The Importance of Job Descriptions

Whether you are a compensation professional, HR manager, recruiter, generalist or business partner, you certainly understand the importance of an accurate job description. Especially in today’s rapidly evolving job market, job descriptions are the foundation for many HR processes – from Recruitment & Selection to Benchmarking to identifying Training & Development needs (see Table 1 for purposes). Job descriptions help determine the grade, or internal worth, of a position when the job is being evaluated. They are used to match a job to the appropriate survey role when benchmarking compensation. They help set or validate the appropriate salary for a role. They are used to determine the proper exemption status (in the US). A well written job description can also be helpful when a manager is setting goals or objectives and/or evaluating overall job performance.

Table 1 – Job Description Purposes

Early in my career, I was told by an HR manager that I met at a conference that the compensation team at their organization “owned” writing job descriptions. At the time, I challenged that by asking the following question: “Do your compensation professionals interview, determine if the candidate is qualified, set annual goals, conduct performance evaluations and provide feedback?” When the HR manager answered “no”, I then asked: “Who does those things?” The HR manager answered “the employee’s manager does those things”. My reply was: “Then the manager is the person in the best position in your organization to write job descriptions”.

This post is not meant to slight compensation or other HR professionals that are good at writing job descriptions, but I believe the ultimate responsibility for providing job description content lies with the manager. Why should the manager provide the job description content? Well, they know the job the best, or at least they should! They are also responsible for setting annual goals and objectives, and need to understand all aspects and facets of the roles reporting to them.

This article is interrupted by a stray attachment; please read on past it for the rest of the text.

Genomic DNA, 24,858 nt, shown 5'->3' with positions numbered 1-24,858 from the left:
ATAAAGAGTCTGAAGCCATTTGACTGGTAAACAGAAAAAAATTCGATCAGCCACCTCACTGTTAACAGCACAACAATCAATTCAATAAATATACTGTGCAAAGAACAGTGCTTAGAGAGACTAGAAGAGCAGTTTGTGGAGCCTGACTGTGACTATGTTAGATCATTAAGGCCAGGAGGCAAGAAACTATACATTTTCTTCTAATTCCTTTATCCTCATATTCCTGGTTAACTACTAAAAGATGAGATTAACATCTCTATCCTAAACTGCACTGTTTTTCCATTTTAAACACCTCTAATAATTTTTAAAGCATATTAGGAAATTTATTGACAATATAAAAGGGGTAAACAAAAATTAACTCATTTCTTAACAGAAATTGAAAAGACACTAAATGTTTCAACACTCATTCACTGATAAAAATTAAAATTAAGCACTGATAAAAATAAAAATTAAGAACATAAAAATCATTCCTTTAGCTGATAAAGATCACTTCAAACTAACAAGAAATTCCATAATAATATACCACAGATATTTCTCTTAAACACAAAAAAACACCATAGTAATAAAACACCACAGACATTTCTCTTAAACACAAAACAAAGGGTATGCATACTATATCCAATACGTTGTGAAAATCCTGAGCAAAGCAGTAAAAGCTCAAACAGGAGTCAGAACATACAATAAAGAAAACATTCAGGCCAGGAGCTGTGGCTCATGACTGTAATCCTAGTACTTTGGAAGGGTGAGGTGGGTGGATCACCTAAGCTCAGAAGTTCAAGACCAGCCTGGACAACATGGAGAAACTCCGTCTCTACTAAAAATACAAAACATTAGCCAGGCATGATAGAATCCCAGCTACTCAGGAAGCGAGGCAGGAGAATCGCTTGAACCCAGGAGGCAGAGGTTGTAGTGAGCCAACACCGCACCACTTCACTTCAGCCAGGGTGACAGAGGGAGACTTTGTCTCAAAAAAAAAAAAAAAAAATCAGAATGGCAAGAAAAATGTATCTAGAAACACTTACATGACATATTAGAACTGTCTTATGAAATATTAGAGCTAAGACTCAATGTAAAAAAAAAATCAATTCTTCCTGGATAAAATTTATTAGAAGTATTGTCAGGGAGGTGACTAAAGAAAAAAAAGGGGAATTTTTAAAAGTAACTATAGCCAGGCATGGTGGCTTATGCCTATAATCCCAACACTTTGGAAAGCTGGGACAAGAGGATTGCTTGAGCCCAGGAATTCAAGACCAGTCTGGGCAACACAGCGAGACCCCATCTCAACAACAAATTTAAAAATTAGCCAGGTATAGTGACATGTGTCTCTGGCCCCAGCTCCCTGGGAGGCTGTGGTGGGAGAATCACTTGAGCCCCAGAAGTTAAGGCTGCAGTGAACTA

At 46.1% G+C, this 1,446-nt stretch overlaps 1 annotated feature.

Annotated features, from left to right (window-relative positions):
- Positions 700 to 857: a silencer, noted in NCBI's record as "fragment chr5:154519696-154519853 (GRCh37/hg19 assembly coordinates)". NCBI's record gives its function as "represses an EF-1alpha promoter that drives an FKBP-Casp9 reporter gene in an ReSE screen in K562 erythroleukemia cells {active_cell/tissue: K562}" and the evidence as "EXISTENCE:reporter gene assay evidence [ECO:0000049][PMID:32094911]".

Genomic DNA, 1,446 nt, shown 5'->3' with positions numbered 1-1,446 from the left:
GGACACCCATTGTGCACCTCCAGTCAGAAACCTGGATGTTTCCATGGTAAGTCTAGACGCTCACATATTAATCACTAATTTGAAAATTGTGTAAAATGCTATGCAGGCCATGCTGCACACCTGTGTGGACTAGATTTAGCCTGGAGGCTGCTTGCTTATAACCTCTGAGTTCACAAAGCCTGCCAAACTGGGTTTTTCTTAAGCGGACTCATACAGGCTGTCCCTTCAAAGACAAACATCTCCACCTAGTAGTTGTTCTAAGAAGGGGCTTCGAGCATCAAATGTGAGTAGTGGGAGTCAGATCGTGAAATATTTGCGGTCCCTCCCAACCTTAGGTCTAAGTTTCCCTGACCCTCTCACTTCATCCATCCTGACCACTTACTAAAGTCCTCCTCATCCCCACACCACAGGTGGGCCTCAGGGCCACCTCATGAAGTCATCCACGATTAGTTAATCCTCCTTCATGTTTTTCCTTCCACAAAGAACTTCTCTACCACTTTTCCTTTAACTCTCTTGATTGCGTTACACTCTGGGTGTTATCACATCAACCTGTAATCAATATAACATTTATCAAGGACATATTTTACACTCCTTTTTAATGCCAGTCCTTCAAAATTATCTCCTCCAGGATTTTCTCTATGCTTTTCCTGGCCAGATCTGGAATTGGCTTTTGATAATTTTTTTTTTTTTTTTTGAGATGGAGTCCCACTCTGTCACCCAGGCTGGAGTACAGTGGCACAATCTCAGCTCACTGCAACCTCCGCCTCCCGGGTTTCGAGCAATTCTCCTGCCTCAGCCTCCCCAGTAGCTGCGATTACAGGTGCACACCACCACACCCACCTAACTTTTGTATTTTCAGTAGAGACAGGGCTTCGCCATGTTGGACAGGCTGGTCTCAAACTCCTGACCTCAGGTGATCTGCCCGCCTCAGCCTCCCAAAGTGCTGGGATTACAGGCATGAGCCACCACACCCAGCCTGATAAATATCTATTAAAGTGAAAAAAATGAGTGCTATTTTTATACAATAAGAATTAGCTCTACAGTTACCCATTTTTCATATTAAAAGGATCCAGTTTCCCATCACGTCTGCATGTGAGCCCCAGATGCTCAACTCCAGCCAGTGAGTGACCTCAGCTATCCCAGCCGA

There are things HR can do to assist in the process of preparing job descriptions. When I’ve seen this done effectively in my career, HR’s role in the job documentation process was as an educator, partner and enforcer. HR provided the process, tools, education and training managers needed to successfully write quality job descriptions. Compensation professionals provided managers with sample job descriptions from surveys to give them a starting point for preparing job description content. In addition, a standard job description template or framework was provided so all key information was captured in a common format. In terms of enforcement, HR required a job description to be completed before certain HR processes were started.

It all begins with the job description. Whether it is for a new or an existing role, the recruiting process should not start without a satisfactory job description in hand. Similarly, benchmarking for a role should not be done on title alone and requires a well-written job description. Those involved in the recruiting process should know how to evaluate the quality a job description. When a “bad” one is encountered, they should notify the hiring manager and explain that it is not clear and that it needs to be updated. Without a good job description during the recruiting process, you might end up with the wrong person for the role, the wrong salary for the role, or worse, both (see Table 2 for potential impacts).

Table 2 – Potential Impacts of Job Descriptions

Organizations should take a pulse of how effective managers are at preparing job descriptions. Likewise, organizations should also understand the HR team’s ability to determine the quality of job descriptions. If they find that the quality of job descriptions that the managers are writing is not “high”, formal training should be provided. Additionally, training should be provided to HR professionals so they know what to look for in a job description to determine if it is a “good” one or a “bad” one.  With a sound process defined and training and education provided, HR professionals should maintain the program by enforcing the process and ensuring that those involved are aware of the importance of having quality job descriptions.

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